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The Injustice of Domestic Violence Part 1

Did you know that until the late 1970's that domestic violence was not identified as a criminal act? The violence that both women and children suffered at the hands of their intimate partners or members of the household went uncheck and ignored by our criminal justice system. Thousands of calls came into police dispatch systems for help and relief, but little was done to the abuser. I know personally because of situations I was in and also because of situations I knew about with other family members and friends. It was so hard for me to believe that the person you love deeply could actually hurt you physically and emotionally. The physical and emotional scarring causes both trauma and depression beyond belief.

I want to believe that things are much better in 2022 for victims of domestic violence. We now have domestic violence shelters; police will arrest abusers if the victims press charges. Often victims find themselves willing to give the abuser another chance. These chances allow the abuser to continue the negative behavior that leaves the family in danger of receiving more abuse. Something I discovered was when you allow the abuser another chance with no consequences it seldom helps the abuser to stop the abuse. The is no behavior change. There is no commitment required for the abuser to seek and find help that will lead to no more abuse in the future. The toxic love relationships often lead to more abuse that can be more and more lethal.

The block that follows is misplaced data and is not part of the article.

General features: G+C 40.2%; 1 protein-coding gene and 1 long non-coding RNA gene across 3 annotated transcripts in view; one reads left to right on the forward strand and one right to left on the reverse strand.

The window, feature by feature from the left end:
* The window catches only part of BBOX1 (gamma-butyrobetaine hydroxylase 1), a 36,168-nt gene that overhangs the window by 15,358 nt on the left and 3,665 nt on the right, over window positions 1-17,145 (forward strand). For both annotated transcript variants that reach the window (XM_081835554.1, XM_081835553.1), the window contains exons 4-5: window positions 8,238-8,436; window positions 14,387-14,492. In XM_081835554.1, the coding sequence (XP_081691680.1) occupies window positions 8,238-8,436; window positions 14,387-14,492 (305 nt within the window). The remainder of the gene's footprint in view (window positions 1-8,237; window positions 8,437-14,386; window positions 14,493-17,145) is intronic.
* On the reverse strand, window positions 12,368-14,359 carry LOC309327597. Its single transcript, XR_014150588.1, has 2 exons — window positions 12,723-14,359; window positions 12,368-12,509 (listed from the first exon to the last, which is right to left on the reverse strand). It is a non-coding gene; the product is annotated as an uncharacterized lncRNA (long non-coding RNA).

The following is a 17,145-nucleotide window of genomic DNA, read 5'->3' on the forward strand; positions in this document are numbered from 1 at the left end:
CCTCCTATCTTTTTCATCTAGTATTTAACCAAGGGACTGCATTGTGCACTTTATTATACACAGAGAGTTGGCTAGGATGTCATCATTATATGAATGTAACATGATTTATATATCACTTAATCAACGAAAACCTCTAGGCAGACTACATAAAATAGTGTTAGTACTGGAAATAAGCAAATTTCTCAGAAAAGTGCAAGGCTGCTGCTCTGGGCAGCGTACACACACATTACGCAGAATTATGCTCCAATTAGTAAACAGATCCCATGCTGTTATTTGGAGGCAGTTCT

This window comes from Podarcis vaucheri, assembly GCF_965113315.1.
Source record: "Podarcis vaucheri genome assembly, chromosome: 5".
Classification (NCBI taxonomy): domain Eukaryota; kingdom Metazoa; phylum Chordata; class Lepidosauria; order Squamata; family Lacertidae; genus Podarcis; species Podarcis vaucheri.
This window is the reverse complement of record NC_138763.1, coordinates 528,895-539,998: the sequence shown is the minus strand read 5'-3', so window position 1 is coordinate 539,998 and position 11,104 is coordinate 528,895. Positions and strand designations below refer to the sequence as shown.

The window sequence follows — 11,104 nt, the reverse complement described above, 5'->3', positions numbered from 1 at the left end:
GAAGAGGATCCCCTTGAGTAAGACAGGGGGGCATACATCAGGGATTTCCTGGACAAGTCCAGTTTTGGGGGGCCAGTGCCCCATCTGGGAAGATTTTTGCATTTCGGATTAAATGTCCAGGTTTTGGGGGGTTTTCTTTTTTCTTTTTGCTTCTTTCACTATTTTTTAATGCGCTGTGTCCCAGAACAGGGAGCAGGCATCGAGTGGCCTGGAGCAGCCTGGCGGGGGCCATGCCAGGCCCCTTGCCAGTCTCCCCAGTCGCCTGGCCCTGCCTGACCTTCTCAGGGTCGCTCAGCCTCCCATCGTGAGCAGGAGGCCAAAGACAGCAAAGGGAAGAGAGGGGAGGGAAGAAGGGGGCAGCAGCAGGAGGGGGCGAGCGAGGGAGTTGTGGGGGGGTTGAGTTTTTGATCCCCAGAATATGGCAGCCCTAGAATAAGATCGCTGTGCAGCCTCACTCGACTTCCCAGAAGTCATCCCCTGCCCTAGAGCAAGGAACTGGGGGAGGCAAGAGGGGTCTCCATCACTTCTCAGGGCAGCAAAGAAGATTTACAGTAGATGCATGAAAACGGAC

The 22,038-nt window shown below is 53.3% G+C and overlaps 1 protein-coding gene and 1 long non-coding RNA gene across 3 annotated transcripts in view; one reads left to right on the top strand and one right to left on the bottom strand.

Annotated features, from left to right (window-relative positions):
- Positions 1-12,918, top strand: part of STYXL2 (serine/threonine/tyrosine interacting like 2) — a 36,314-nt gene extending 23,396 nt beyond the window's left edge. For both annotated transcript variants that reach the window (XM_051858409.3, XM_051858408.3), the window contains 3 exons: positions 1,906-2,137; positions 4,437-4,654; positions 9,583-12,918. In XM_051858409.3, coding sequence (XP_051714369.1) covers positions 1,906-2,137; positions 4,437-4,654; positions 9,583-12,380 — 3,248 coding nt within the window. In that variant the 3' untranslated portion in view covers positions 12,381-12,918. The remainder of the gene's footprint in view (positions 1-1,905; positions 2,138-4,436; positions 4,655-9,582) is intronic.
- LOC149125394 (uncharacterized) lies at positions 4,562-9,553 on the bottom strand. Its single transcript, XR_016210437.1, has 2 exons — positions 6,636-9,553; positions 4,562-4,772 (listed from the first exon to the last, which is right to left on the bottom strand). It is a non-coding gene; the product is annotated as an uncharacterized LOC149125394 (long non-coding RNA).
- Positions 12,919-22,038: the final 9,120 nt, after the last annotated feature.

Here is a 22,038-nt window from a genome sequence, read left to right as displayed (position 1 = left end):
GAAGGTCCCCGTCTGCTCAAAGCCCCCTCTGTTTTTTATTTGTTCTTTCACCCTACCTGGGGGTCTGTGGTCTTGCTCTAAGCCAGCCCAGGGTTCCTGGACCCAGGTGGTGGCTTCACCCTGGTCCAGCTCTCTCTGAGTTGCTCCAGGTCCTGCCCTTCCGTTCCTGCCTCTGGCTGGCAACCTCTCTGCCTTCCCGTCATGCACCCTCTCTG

Domestic Violence is not limited to social economics, race, profession, or any other label our society puts on people. Domestic violence is everywhere and at any time. Some abusers are religious leaders, police officers, teachers, and family members like dads, uncles, and others that we trust.

The term domestic violence is often referred to as domestic abuse, battering, or family violence and more recently, as intimate partner violence (IPV).

Domestic violence is a pattern of abusive behavior in any relationship that is used by one partner to gain or maintain power and control over another intimate partner.

Domestic violence can be physical, sexual, emotional, economic, or psychological actions or threats of actions that influence another person. Domestic violence has devastating effects upon children and families

  • More than 10 million women and men in the United States experience physical violence each year by a current or former intimate partner (2011).

  • Over 1 in 5 women (22.3%) experience severe physical violence by an intimate partner in their lifetime.

  • Nearly 1 in 7 men (14.0%) have experienced severe physical violence by an intimate partner.

  • Approximately 9.2% of women and 2.5% of men have been stalked by an intimate partner in their lifetime.

CHILD STATISTICS OF DOMESTIC VIOLENCE The statistics of child domestic violence in America are staggering. Domestic violence is extremely widespread and has lifelong impacts. Children exposed to violence are more likely to abuse drugs and alcohol; suffer from depression, anxiety, and post-traumatic disorders; fail or have difficulty in school; and become delinquent and engage in criminal behavior.